China has introduced a third aircraft carrier named after the province opposite Taiwan

This chart taken on May 30, 2022 shows the Chinese flag. REUTERS / Dado Ruvic / Illustration

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BEIJING, June 17 (Reuters) – China on Friday unveiled its third aircraft carrier Fujian, named after the province opposite the sovereign Taiwan, which sent out a statement to rivals while modernizing its military.

President Xi Jinping has made the transformation of the world’s largest armed forces a central part of his agenda, seeking to assert power beyond China’s shores, although the government says it has no hostile intentions.

State media reported that champagne, colorful ribbons, water cannons and smoke were used to celebrate the carrier’s launch and the official naming ceremony at a ceremony at the Jiangnan shipyard in Shanghai.

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Dozens of Marines stood in the front row of the ship and sang the national anthem at the ceremony, which was attended by senior officials, including Vice President of the Central Military Commission Xu Kiliang.

According to state media, the aircraft carrier has a full-fledged air base with a catapult.

Fujian will join Shandong, which was launched in late 2019, and China, which in 1998 bought second-hand from Ukraine and re-fitted domestically in Liaoning.

China is still appreciating the ability to operate carriers that the United States has been doing for decades and integrate them into war teams.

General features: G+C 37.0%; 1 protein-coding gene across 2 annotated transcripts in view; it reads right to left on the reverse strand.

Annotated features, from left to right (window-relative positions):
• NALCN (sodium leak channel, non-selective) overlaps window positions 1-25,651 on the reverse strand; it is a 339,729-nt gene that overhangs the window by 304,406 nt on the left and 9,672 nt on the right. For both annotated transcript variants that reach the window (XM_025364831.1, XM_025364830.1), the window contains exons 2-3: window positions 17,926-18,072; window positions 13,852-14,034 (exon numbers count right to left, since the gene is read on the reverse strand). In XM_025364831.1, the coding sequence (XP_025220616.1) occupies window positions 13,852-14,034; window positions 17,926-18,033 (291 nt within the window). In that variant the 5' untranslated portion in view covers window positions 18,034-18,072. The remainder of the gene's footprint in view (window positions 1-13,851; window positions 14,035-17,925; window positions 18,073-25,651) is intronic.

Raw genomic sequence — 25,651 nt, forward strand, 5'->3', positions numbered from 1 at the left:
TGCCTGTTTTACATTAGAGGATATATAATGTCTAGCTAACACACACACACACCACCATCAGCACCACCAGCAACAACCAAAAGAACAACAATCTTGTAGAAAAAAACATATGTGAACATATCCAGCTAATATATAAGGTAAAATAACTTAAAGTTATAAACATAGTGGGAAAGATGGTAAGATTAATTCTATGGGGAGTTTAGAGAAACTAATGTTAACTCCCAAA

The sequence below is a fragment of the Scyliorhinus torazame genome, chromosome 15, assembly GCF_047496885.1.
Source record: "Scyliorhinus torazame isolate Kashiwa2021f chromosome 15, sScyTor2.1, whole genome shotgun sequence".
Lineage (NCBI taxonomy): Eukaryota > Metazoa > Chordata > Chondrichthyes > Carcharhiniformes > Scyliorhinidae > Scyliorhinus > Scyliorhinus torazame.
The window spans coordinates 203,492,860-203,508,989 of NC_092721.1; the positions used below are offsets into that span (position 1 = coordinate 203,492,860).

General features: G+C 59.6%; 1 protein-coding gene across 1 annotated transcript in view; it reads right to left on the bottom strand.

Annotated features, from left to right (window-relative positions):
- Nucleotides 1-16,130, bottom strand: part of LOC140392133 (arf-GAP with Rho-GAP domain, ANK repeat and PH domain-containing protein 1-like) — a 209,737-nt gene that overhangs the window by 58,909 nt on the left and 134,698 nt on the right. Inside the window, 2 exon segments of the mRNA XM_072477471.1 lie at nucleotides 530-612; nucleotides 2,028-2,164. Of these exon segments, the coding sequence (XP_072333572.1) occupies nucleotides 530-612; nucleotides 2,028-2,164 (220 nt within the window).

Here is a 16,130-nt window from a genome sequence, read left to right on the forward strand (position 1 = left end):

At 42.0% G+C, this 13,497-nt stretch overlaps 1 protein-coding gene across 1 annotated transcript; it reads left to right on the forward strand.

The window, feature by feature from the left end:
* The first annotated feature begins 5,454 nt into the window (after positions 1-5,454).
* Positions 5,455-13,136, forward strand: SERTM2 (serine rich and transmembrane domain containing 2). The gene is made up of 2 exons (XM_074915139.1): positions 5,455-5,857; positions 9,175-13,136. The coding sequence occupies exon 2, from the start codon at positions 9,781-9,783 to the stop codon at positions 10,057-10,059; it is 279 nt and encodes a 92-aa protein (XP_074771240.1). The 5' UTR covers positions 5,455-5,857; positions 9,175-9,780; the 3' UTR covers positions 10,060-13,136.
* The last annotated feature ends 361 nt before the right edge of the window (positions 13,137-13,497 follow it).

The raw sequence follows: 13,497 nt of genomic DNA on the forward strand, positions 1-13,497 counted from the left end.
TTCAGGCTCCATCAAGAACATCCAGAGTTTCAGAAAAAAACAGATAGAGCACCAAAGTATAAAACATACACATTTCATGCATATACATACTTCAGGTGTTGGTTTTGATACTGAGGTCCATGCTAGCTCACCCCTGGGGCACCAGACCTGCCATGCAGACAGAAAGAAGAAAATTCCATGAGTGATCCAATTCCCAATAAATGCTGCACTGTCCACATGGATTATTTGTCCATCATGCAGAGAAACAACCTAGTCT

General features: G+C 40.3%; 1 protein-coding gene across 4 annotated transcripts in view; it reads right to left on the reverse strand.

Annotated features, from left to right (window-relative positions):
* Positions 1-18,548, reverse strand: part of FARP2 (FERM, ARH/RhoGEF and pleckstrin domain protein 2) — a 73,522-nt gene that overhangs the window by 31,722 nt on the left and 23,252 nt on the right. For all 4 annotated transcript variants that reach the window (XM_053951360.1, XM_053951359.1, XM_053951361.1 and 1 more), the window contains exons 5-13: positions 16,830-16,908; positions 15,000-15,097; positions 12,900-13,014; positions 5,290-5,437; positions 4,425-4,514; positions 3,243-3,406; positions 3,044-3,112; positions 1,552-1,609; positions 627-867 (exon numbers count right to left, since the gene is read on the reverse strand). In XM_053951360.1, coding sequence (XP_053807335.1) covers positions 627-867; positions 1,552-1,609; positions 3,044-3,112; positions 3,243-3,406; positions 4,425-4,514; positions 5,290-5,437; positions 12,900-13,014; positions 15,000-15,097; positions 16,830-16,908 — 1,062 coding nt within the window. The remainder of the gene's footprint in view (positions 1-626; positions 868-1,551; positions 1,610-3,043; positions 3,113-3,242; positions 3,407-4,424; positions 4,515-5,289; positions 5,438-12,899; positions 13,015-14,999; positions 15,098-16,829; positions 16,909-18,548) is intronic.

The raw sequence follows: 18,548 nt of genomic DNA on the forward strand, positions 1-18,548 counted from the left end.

The United States alone has the largest fleet of 11 aircraft carriers.

The Fujian launch demonstrates the military’s growing capability at a time when tensions are rising with the United States over China’s claims to Taiwan and Beijing’s claims to the South China Sea.

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The coastal province of Fujian from Taiwan across the Taiwan Strait is home to the Eastern Theater Command of the People’s Liberation Army.

Taiwan is a prosperous democracy, but China considers the island as its own territory and has never given up its use of force to bring it under its control.

A senior Taiwanese official familiar with the island’s security planning told Reuters that China was flagging its intentions in the region with a new carrier to better demonstrate power in the Pacific.

“In the future, they want to infiltrate directly into the east of the first island chain, which includes Japan’s Ryukyu Islands and the Pacific Ocean east of Taiwan,” the official said anonymously.

“Beijing sees any regional cooperation as a intervention in the Taiwan issue or as a challenge to China. The launch of the new carrier is a negative statement.”

Taiwan is modernizing its own armed forces, including a new type of highly active stealth warship, which Taiwan refers to as “aircraft carrier” due to its missile filling.

Taiwan’s Ministry of Defense said in a statement to Reuters about the new carrier that it “places great importance” on China’s military advances and “coordinates it in a way that looks forward to researching the situation of the enemy.”

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Report by Ryan Woo and Martin Pollard; Additional Reporting by Yimou Lee and Ben Blanchard in Taipei; Editing by Richard Bullin, Stephen Coates and Kim Gogil

Our standards: Thomson Reuters Trust Principles.

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